Australia’s first sailing world champion, our first Olympic medallist and a highly respected ocean racer, Rolly Tasker AM has a sailing record that covered more distance than to the moon and back. He is a true icon of Australian sailing and a sailing industry leader.
Australian Sailing Hall of Fame Assessment Panel
Between 1969 and 1985 Tasker dominated ocean racing in Western Australia and beyond, with his five personally -built yachts, all called Siska. His offshore racing biography encompasses a range of races across many continents, from the Iberia Ocean Race to the Fremantle to Albany race. Tasker was a well-known and highly regarded figure on the offshore racing circuit.
In more than sixty years of competition and more than 2000 races, Rolly Tasker never lost a yacht, a crew or a rig, or retired from gear failure. He was a consummate professional and always the first to lend a hand to others, taking time to help young sailors with advice and setting up their boats.
The Western Australian sailor won numerous ocean racing events, including first place in the Queen Victoria Cup raced in the waters off Cowes in England. He also won first place in the A division during the disastrous 1979 Fastnet Race, when 19 crew members of other yachts lost their lives. He also won many long distance ocean races, one being the 1979 Parmela Yacht Race from Plymouth, England to Fremantle, Australia.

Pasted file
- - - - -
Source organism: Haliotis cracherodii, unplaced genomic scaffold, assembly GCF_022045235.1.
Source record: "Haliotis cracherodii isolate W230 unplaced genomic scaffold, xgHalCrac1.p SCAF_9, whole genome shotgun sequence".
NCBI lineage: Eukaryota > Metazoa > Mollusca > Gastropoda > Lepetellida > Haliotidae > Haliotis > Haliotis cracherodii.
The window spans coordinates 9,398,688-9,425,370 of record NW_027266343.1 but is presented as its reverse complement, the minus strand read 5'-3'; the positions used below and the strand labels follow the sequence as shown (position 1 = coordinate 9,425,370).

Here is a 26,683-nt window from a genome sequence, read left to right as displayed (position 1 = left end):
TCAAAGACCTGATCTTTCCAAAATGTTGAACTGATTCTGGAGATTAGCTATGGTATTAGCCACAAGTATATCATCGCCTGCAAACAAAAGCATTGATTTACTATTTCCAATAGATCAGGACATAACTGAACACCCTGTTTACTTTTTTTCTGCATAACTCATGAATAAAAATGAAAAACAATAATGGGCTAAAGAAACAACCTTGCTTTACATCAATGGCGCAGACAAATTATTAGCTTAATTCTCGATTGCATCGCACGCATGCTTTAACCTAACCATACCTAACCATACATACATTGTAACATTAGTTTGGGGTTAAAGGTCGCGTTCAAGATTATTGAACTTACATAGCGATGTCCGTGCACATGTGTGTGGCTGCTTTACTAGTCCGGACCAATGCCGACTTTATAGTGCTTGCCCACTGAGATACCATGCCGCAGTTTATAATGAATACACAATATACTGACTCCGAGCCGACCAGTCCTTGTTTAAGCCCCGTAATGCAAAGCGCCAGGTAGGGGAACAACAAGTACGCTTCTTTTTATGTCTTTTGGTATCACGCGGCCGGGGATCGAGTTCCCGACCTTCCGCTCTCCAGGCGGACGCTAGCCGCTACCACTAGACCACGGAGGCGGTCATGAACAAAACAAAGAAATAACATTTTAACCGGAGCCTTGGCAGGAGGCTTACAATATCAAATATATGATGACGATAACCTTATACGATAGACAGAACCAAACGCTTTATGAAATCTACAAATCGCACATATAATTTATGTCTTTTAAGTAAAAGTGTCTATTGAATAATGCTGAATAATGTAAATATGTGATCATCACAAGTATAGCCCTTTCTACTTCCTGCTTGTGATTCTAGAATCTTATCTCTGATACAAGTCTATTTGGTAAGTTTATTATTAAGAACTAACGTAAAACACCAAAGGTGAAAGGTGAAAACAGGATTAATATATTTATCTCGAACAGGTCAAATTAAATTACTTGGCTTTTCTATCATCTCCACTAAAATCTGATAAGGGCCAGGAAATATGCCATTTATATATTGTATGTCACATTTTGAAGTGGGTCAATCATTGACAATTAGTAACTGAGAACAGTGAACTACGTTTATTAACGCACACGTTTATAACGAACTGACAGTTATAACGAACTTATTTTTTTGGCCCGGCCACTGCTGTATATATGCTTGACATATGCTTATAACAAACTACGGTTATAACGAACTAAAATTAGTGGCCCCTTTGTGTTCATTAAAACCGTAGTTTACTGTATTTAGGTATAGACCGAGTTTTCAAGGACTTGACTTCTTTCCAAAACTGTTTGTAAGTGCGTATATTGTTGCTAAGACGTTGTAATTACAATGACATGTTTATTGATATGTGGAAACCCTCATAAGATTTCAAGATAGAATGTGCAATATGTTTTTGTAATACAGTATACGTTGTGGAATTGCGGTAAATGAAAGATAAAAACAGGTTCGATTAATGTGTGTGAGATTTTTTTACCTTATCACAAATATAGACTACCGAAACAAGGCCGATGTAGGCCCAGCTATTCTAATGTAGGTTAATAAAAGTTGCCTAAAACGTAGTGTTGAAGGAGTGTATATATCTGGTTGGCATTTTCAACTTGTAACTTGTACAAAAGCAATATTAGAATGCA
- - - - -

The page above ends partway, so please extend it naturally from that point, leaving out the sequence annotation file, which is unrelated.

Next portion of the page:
Rolly Tasker’s sailing records include the 1978 Sydney to Hobart when Siska IV was denied official starter status on a technicality. However Tasker sailed the course starting five minutes ahead of the fleet and finished an amazing 20 hours ahead of Official Line Honours winner Apollo.
In addition to his racing credentials, Tasker was also a highly regarded businessman, building one of the world’s largest yachting businesses that included sail making, spar making, rigging and rope making, yacht design and yacht fittings. His personal knowledge of all things sailing gave him the insight to develop and create some of the most innovative and revered sailing products across the globe. His innovations in design and manufacturing techniques earned him a world-wide reputation for quality.
Tasker established one of the world’s largest sail lofts in Thailand, employing over 300 locals after the devastation of the Thai Tsunami.
The veteran sailor’s passion for promoting the sport extended to the establishment of a Yachting Museum in Mandurah called the Australian Sailing Museum. The museum showcased the history of Yachting in Australia. Sadly with Rolly Tasker’s death in 2012 the museum closed, however the extensive model collection and other memorabilia has been donated to the Western Australian Maritime Museum.
Rolly Tasker’s lifelong contribution to yachting was acknowledged in 2006 when he became a member of the Order of Australia with the citation reading “for services to sailing as a sailmaker, yacht designer and builder, as a competitive yachtsman and to maritime related cultural institutions.”